Monday, November 8, 2010
Nonfiction Monday is hosted to day by Shelf-employed.
My selection is The History of Counting, written by Denise Schmandt-Besserat and illustrated by Michael Hays.
To say that this book traces the development of counting would by accurate, but certainly wouldn't give the author all the credit do her. An archaeologist who specializes in the Middle East, Schmandt-Besserat has focused her expertise on one of humankind's most essential activities. Written with scientific accuracy, the book makes this complex topic very accessible without losing track of important details.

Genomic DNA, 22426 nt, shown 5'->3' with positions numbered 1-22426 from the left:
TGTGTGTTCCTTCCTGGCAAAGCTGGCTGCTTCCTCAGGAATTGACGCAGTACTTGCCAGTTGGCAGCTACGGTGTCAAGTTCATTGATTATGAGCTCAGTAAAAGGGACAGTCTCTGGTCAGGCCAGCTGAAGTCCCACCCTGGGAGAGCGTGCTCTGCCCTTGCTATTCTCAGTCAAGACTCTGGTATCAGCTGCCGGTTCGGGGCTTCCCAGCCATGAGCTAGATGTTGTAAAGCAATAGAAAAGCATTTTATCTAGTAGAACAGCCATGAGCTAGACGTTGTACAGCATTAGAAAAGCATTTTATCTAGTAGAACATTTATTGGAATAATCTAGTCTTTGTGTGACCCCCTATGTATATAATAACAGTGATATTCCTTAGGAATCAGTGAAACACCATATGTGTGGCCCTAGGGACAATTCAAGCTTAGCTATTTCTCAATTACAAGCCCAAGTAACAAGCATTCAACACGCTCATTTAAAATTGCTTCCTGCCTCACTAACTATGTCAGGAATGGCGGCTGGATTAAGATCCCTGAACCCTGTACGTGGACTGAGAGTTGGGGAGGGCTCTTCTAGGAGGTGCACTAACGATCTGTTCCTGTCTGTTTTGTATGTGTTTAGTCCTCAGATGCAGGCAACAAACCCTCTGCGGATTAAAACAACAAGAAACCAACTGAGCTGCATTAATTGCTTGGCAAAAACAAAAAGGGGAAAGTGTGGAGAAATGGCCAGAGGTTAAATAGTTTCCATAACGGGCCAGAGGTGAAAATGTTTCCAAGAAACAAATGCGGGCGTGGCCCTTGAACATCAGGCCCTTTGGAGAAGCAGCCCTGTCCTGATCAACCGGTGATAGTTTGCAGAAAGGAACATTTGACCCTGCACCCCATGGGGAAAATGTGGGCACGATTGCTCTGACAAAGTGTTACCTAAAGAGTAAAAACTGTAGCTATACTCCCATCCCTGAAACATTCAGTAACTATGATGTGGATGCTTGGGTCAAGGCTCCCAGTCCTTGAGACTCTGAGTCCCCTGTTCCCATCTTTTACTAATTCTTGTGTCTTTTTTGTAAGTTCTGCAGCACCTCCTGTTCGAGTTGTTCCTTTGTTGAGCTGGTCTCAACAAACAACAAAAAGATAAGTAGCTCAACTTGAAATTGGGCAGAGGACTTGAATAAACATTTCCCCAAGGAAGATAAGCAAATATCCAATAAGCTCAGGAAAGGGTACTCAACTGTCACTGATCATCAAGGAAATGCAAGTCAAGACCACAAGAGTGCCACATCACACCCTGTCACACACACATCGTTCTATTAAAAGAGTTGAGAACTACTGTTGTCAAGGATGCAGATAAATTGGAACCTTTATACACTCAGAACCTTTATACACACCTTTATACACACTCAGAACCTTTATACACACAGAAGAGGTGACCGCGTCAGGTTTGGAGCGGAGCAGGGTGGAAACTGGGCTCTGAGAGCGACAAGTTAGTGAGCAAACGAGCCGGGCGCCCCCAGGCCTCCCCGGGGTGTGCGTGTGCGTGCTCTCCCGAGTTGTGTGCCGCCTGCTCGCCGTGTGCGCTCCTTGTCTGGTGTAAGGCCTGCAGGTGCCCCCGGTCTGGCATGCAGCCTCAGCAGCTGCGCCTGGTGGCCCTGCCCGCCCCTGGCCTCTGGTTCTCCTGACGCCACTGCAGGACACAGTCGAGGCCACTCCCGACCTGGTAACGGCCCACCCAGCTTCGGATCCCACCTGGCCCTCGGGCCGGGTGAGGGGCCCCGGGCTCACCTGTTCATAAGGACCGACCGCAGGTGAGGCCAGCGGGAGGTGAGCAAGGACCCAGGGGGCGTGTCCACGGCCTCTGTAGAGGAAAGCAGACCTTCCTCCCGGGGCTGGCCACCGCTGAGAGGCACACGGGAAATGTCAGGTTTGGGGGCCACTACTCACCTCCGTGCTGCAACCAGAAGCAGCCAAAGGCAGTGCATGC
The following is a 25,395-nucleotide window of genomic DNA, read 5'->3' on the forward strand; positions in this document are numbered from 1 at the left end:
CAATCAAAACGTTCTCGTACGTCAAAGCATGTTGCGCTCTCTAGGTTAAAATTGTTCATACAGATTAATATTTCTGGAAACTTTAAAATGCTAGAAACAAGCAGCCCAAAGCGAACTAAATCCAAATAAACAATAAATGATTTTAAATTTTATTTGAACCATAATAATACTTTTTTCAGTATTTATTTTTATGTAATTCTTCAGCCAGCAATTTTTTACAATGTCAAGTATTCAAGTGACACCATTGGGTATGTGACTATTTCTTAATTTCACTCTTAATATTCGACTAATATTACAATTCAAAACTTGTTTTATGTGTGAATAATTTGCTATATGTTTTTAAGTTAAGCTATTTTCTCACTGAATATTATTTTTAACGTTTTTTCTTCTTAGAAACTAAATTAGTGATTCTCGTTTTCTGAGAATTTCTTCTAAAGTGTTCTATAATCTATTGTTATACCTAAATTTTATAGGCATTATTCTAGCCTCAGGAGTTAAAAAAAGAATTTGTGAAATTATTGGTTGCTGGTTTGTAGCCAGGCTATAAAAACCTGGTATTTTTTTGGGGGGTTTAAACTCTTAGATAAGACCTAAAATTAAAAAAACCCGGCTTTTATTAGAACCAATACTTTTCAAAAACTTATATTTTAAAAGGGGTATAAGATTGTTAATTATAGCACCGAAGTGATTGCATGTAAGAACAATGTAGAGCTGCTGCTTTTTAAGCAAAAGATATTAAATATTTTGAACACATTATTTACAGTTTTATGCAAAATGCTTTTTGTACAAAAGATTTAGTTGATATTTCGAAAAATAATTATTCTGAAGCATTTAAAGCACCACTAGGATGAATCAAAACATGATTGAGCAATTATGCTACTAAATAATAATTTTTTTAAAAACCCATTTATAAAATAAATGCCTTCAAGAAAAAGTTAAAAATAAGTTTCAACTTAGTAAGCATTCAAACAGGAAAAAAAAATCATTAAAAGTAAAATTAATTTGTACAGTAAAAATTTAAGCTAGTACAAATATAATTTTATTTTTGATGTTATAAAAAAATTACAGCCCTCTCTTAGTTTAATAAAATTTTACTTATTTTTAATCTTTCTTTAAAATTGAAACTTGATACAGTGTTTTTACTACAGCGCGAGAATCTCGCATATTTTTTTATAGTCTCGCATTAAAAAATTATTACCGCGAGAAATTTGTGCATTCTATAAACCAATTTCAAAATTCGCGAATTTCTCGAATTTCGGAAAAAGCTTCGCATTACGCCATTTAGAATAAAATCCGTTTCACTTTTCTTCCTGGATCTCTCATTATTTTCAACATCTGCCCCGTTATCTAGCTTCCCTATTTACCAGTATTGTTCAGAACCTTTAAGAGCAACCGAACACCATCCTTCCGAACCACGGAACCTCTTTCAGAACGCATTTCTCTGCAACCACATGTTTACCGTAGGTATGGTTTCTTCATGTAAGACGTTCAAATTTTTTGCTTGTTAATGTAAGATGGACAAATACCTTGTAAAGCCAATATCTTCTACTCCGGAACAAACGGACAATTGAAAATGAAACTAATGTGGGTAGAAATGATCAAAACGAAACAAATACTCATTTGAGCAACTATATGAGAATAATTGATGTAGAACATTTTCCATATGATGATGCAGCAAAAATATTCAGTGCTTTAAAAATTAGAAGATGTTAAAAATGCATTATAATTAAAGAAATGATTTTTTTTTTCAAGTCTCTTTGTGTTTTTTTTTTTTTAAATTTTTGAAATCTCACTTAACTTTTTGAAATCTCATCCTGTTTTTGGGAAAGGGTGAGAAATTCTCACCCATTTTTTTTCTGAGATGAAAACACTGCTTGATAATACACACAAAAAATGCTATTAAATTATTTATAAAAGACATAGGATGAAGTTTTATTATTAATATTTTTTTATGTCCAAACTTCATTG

The History of Counting moves from primitive counting methods through the expected ancient civilizations from Sumerian to Roman and finally to the Arabic system used today. The text is enriched with discussions of abstract counting, the use of ten digits and a look at people such as the Paiela of Papua New Guinea who utilize unique methods for counting or reckoning "how many."
Written at a fifth grade level, the book includes a glossary and is illustrated with glowing paintings that provide a beautiful counterpoint to the text.